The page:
A COVID-19 test kit for live events has been created by an Austrian start-up.
Based in Vienna, Austria, testFWRD are working towards "reopening tourism economy" with a new DIY COVID-19 test kit, with a focus on obtaining local authorities' permission for large-scale cultural, sporting and music events during the pandemic.
As reported by Resident Advisor, the DIY kits, which are already available over the counter in Austria, will enable the industry to create "risk-free spaces". These spaces will be made possible by testing up to 80,000 people a day using the kits, which are also patented globally and CE-certified.
"Our DIY test kit uses the gold-standard of testing: RT-PCR with 99% accuracy," testFRWD cofounder, Veit-Ander Aichbichler, told RA. "This is the only viable—and approved by local governments—solution from a safety perspective to reopen events." The tests will use the gargling method, which has been approved by the World Health Organization, as opposed to the more common nasal swab method.
On their website, testFWRD, who will deliver results via an app, lay out what they hope the DIY kits will "enable stakeholders in the tourism industry to" do:
- Ensure planning certainty for budgeting, advance bookings, ticket sales, and marketing activities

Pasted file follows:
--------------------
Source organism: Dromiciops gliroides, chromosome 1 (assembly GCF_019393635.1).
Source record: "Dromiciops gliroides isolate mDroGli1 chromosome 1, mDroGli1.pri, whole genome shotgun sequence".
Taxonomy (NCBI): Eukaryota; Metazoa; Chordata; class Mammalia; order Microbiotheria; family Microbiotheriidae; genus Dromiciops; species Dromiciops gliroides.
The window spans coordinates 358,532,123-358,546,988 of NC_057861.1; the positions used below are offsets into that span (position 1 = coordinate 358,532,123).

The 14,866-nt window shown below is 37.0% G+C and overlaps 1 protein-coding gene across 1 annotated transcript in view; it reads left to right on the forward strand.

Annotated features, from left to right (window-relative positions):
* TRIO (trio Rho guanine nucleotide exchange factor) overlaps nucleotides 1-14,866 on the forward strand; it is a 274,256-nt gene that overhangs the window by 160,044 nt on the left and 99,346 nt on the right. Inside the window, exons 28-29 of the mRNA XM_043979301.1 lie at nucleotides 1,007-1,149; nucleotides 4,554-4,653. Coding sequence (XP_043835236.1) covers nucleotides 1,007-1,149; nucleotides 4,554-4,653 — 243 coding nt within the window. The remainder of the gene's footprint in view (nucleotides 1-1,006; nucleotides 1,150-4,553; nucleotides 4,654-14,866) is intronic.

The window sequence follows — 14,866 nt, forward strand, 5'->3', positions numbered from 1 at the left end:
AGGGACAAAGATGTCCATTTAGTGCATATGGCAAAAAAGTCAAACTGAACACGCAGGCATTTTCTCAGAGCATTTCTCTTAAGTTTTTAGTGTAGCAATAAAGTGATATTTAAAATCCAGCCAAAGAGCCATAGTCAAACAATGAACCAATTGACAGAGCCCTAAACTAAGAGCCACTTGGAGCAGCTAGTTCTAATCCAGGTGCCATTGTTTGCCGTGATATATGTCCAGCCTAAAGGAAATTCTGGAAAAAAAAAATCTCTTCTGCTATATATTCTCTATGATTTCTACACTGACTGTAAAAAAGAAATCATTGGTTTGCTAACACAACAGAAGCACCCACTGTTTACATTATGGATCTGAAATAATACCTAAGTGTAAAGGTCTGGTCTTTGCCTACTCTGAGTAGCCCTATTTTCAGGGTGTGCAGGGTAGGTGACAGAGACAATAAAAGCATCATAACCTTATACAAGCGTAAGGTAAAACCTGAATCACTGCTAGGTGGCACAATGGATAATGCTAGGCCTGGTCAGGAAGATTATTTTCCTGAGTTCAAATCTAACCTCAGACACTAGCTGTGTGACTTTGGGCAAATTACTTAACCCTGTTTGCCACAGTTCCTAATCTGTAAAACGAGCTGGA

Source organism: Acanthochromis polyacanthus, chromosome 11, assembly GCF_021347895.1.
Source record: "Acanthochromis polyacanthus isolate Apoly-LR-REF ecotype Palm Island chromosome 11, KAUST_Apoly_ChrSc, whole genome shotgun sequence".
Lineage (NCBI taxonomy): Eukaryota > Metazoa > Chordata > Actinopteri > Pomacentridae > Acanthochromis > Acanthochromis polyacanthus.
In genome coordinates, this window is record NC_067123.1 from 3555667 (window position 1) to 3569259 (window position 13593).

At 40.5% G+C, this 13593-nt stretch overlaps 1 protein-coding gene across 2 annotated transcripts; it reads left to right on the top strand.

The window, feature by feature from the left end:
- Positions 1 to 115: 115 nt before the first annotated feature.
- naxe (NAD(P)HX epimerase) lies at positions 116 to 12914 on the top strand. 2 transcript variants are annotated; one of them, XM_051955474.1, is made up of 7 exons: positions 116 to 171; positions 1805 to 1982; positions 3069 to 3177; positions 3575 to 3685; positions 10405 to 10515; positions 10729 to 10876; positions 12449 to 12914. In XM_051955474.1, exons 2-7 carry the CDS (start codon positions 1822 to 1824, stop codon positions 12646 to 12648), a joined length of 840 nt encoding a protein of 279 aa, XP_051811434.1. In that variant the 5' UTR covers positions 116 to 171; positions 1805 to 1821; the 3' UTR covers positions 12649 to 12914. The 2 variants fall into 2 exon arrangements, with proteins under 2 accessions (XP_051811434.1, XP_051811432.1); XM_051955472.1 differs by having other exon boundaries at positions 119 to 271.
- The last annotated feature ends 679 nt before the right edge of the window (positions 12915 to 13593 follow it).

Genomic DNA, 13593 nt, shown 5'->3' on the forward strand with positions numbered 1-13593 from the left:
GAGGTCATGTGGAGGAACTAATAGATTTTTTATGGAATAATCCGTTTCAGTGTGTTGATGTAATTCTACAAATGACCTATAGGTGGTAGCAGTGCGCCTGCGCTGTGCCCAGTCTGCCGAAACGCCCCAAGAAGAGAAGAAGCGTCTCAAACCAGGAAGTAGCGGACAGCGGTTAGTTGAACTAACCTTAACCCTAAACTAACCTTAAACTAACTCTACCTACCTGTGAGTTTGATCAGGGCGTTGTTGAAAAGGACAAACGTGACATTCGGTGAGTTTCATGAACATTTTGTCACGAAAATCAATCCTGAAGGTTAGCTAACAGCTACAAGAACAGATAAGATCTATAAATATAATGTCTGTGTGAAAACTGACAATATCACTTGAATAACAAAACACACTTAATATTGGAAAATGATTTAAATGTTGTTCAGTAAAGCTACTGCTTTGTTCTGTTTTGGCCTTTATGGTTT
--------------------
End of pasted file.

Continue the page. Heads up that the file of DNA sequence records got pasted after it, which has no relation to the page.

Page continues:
- Reputational trust by local authorities to receive the event permission
- Minimize the risk of last-minute cancellations in the event of a 2nd/3rd wave
- Do business with fewer to no restrictions and barriers
You can read more about the testFRWRD kits via the company website here.
At the beginning of September, a music festival took place on the COVID-19-free island of Guernsey.
Elsewhere, some high-profile DJs have been criticised for playing big, crowded legal shows — dubbed ‘Plague Raves’ — in Europe during the COVID-19 crisis. Some have started playing socially-distanced events as a baby-steps route back to something approaching normality, while others are staying put at home until coronavirus passes. It's a minefield to navigate. In this feature for DJ Mag, Ed Gillett investigates the complex ethics of raving, and DJing at events, during a pandemic.
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